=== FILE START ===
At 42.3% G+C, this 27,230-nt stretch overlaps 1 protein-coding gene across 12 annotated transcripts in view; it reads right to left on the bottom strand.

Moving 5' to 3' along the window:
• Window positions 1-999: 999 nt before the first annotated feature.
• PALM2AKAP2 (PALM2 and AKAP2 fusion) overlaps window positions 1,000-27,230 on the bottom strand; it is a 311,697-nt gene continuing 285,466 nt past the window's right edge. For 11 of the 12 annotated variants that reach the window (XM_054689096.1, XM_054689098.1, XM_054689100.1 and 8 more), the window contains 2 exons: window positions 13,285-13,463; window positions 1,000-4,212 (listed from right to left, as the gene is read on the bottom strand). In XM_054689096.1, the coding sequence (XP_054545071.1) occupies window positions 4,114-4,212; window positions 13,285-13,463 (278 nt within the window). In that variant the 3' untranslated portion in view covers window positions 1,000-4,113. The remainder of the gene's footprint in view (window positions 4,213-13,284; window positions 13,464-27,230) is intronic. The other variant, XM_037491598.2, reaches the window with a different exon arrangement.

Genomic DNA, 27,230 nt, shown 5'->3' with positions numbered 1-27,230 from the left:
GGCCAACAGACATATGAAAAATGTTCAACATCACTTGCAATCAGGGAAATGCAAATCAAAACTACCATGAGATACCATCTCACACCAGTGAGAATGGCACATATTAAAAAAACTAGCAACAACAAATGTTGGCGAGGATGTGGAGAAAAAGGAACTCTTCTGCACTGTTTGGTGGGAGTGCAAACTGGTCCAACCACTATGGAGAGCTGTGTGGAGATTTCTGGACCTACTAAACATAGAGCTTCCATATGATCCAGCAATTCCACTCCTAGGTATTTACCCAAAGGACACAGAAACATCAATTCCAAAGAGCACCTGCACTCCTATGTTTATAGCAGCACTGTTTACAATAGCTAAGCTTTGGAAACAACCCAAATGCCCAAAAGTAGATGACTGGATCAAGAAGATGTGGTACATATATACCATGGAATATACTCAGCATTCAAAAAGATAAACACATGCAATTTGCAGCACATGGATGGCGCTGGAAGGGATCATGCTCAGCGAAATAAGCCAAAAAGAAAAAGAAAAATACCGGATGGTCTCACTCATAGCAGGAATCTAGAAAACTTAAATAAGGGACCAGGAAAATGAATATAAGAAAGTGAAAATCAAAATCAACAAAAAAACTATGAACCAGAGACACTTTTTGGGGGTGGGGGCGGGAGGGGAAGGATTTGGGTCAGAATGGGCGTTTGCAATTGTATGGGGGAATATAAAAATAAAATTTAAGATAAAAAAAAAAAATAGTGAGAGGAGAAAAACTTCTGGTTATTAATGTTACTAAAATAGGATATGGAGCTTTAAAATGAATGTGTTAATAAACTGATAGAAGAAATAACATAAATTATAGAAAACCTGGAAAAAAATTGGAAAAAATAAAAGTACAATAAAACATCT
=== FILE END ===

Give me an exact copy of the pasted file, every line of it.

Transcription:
At 42.3% G+C, this 27,230-nt stretch overlaps 1 protein-coding gene across 12 annotated transcripts in view; it reads right to left on the bottom strand.

Moving 5' to 3' along the window:
• Window positions 1-999: 999 nt before the first annotated feature.
• PALM2AKAP2 (PALM2 and AKAP2 fusion) overlaps window positions 1,000-27,230 on the bottom strand; it is a 311,697-nt gene continuing 285,466 nt past the window's right edge. For 11 of the 12 annotated variants that reach the window (XM_054689096.1, XM_054689098.1, XM_054689100.1 and 8 more), the window contains 2 exons: window positions 13,285-13,463; window positions 1,000-4,212 (listed from right to left, as the gene is read on the bottom strand). In XM_054689096.1, the coding sequence (XP_054545071.1) occupies window positions 4,114-4,212; window positions 13,285-13,463 (278 nt within the window). In that variant the 3' untranslated portion in view covers window positions 1,000-4,113. The remainder of the gene's footprint in view (window positions 4,213-13,284; window positions 13,464-27,230) is intronic. The other variant, XM_037491598.2, reaches the window with a different exon arrangement.

Genomic DNA, 27,230 nt, shown 5'->3' with positions numbered 1-27,230 from the left:
GGCCAACAGACATATGAAAAATGTTCAACATCACTTGCAATCAGGGAAATGCAAATCAAAACTACCATGAGATACCATCTCACACCAGTGAGAATGGCACATATTAAAAAAACTAGCAACAACAAATGTTGGCGAGGATGTGGAGAAAAAGGAACTCTTCTGCACTGTTTGGTGGGAGTGCAAACTGGTCCAACCACTATGGAGAGCTGTGTGGAGATTTCTGGACCTACTAAACATAGAGCTTCCATATGATCCAGCAATTCCACTCCTAGGTATTTACCCAAAGGACACAGAAACATCAATTCCAAAGAGCACCTGCACTCCTATGTTTATAGCAGCACTGTTTACAATAGCTAAGCTTTGGAAACAACCCAAATGCCCAAAAGTAGATGACTGGATCAAGAAGATGTGGTACATATATACCATGGAATATACTCAGCATTCAAAAAGATAAACACATGCAATTTGCAGCACATGGATGGCGCTGGAAGGGATCATGCTCAGCGAAATAAGCCAAAAAGAAAAAGAAAAATACCGGATGGTCTCACTCATAGCAGGAATCTAGAAAACTTAAATAAGGGACCAGGAAAATGAATATAAGAAAGTGAAAATCAAAATCAACAAAAAAACTATGAACCAGAGACACTTTTTGGGGGTGGGGGCGGGAGGGGAAGGATTTGGGTCAGAATGGGCGTTTGCAATTGTATGGGGGAATATAAAAATAAAATTTAAGATAAAAAAAAAAAATAGTGAGAGGAGAAAAACTTCTGGTTATTAATGTTACTAAAATAGGATATGGAGCTTTAAAATGAATGTGTTAATAAACTGATAGAAGAAATAACATAAATTATAGAAAACCTGGAAAAAAATTGGAAAAAATAAAAGTACAATAAAACATCT